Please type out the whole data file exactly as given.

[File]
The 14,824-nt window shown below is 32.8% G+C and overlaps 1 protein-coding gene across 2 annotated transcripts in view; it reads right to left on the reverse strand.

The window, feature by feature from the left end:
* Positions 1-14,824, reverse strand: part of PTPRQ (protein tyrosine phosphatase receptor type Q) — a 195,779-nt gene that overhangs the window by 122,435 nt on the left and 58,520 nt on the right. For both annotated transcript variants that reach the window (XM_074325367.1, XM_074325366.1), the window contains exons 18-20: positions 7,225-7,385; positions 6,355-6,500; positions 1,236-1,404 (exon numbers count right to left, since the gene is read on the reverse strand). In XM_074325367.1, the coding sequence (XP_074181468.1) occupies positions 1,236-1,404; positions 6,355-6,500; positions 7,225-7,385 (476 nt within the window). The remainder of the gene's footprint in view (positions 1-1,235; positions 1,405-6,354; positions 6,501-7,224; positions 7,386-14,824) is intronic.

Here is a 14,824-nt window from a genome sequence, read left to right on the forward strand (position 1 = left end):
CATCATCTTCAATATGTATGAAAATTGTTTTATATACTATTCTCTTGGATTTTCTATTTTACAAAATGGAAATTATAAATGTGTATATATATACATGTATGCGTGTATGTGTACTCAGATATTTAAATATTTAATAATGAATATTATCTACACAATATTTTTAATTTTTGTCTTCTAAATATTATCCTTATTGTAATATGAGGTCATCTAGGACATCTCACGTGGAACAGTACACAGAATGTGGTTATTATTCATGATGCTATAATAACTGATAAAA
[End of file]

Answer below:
The 14,824-nt window shown below is 32.8% G+C and overlaps 1 protein-coding gene across 2 annotated transcripts in view; it reads right to left on the reverse strand.

The window, feature by feature from the left end:
* Positions 1-14,824, reverse strand: part of PTPRQ (protein tyrosine phosphatase receptor type Q) — a 195,779-nt gene that overhangs the window by 122,435 nt on the left and 58,520 nt on the right. For both annotated transcript variants that reach the window (XM_074325367.1, XM_074325366.1), the window contains exons 18-20: positions 7,225-7,385; positions 6,355-6,500; positions 1,236-1,404 (exon numbers count right to left, since the gene is read on the reverse strand). In XM_074325367.1, the coding sequence (XP_074181468.1) occupies positions 1,236-1,404; positions 6,355-6,500; positions 7,225-7,385 (476 nt within the window). The remainder of the gene's footprint in view (positions 1-1,235; positions 1,405-6,354; positions 6,501-7,224; positions 7,386-14,824) is intronic.

Here is a 14,824-nt window from a genome sequence, read left to right on the forward strand (position 1 = left end):
CATCATCTTCAATATGTATGAAAATTGTTTTATATACTATTCTCTTGGATTTTCTATTTTACAAAATGGAAATTATAAATGTGTATATATATACATGTATGCGTGTATGTGTACTCAGATATTTAAATATTTAATAATGAATATTATCTACACAATATTTTTAATTTTTGTCTTCTAAATATTATCCTTATTGTAATATGAGGTCATCTAGGACATCTCACGTGGAACAGTACACAGAATGTGGTTATTATTCATGATGCTATAATAACTGATAAAA